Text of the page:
Wednesday, April 11, 2007

What Blogging is Ruining Now. Pt.1: Civility.

The reverberations from the blog-based death threats aimed at Kathy Sierra continue. The New York Times ran a piece about Tim O’Reilly’s attempt to create a blog code of conduct. (h/t George who in turn tipped his to Jack/Zen)
Needless to say, Blogistan is not down. I found one good critique on Ars Technica. Surely more will follow.

Meanwhile, a nasty bit of trolling on Buckeye State (and spilling over to other blogs including this one) led to this debate about how to handle it. I thought, along with some other users, that Jerid should out the troll. He disagreed. I understand his position, though I would make a different choice.

Meanwhile, there is someone out there who we apparently know who is either utterly full of bile and vitriol directed toward me an a number of my closest online friends, or fakes that vitriol so effectively that it’s hard to believe it doesn’t actually exist on some level. I have a hard time describing how that makes me feel beyond “not good.” Not good will do for now.

UPDATE: A post identifying the troll is up. Whatever, Tim.

Back to the blog code of conduct. As I said when first posting the Sierra story, my problem with the proposed code of conduct is that what happened to Kathy Sierra should violate anyone’s code of conduct. The proposal goes farther than that, encouraging blog administrators to scrub comments that, among other things “misrepresent” someone else’s position. No one hates being misrepresented more than yours truly, but I’m a big boy and can set posters right myself.

The code of conduct simply goes too far, but that may be the point. One way to improve behavior is to set rules sufficiently stringent that the violations on the margins aren’t so bad. Kind of like speed limits. We all know that the cops won’t pull you over for 67 in a 65; what they are trying to do is keep you under seventy.

So understandable, but still I think wrongheaded. In the blog context rules like the more draconian ones proposed will most likely be applied with bias. And if not, surely when they are applied, the accused will claim bias.

Instead, what we need is a reaffirmation of some very basic rules. Don’t threaten physical harm, don’t lie and (this is mine, not universally accepted) don’t attack people not part of the discussion. The one thing the Buckeye State troll did that really got my goat was accusing me of scrubbing people for disagreeing with me. In fact, the only reasons I’ve contemplated deleting comments are those listed above, and I’ve only ever opened door number three.

Blogs will always be rough and tumble. Sure, there will be Shiny Happy blogs for people who want them, but the online world will always have its rough edges. At the same time, we can't pretend there are no limits whatsoever. We don't need to protect people from getting feelings hurt, but people need to feel safe online. Some very basic rules, and the collective will to enforce them, should be enough.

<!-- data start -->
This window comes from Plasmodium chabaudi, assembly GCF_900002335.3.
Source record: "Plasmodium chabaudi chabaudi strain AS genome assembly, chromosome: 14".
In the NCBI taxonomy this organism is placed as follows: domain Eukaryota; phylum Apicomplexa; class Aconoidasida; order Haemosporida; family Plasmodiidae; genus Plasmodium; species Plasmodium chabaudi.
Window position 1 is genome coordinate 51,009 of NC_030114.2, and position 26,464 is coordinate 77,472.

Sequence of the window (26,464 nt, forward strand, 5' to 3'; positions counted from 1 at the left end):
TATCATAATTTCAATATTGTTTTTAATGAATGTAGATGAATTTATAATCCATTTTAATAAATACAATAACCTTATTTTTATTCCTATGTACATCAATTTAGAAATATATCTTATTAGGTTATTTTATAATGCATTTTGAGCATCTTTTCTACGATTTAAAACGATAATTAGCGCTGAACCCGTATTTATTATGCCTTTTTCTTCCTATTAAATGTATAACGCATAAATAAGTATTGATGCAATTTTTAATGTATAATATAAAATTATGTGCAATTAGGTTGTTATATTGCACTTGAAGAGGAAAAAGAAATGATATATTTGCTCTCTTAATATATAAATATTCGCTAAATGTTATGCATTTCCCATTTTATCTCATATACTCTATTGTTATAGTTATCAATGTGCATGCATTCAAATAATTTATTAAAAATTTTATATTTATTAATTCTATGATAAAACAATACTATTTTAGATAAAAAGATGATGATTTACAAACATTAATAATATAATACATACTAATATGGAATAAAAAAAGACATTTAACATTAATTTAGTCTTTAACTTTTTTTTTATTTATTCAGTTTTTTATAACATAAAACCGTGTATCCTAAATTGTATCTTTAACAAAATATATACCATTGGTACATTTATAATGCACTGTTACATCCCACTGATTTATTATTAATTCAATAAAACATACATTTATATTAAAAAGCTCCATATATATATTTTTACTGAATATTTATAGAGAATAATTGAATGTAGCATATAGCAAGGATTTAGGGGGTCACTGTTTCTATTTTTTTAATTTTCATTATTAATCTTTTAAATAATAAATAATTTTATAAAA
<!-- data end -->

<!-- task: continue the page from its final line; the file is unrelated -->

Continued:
Jill said...

Hmm, not as much yup, but those doggies are cute.

ohdave said...

I don't get as many comments at my place, but I have deleted one that I felt was racist. At it turned out, that led to the guy being "outed" at for some threatening posts, and he was banned there for a while.

I don't see my blog as a free speech zone, unlike my blogfather Pierre who advertises his site as such. It's mine, and it's proprietary, and I treat it like my own little shop. I don't want people talking in ways that are degrading to people that I want reading my site.

My feeling: it's my site, I'll do what I want. Naturally if I go overboard, no one will want to read or comment there. At the same time, if anything goes, no one will want to read or comment for that reason.

Lisa Renee said...

I knew it wasn't Hickman but then again I also knew there was no point in trying to say it wasn't. In a way watching what happened was an interesting clinical experience, the rush to judgement, the name calling, the vindictiveness and then no apologies or major reaction once it turns out to not be the "evil" expected.

My comments are open, I have only deleted spammers and Tim posted on my blog too, yet the only response given was what he wrote wasn't on topic and if he had issues with you, pho, my blog wasn't the place for it. That ended it. Realistically most of the online drama would end if one side would just decide not to play.

Blogging is ruining Civility only because too many have decided to no longer be civil. Which again goes back to the theory that it takes two. Death threats are unfortunate and can be frightening, I've experienced them because of things written on on LCS as well as stalkers. It hasn't stopped me. As a blogger, if someone made that type of threats on my blog directed at anyone, I'd turn in the IP and other information to the authorities. Yet in the Kathy Sierra situation, I think most "inside" people know who is responsible for most of it, will something be done about it is the real question.

Tim Ferris said...

It's up to the blogger how he or she will be perceived. It's a fairly simple equation: You're known by your deportment.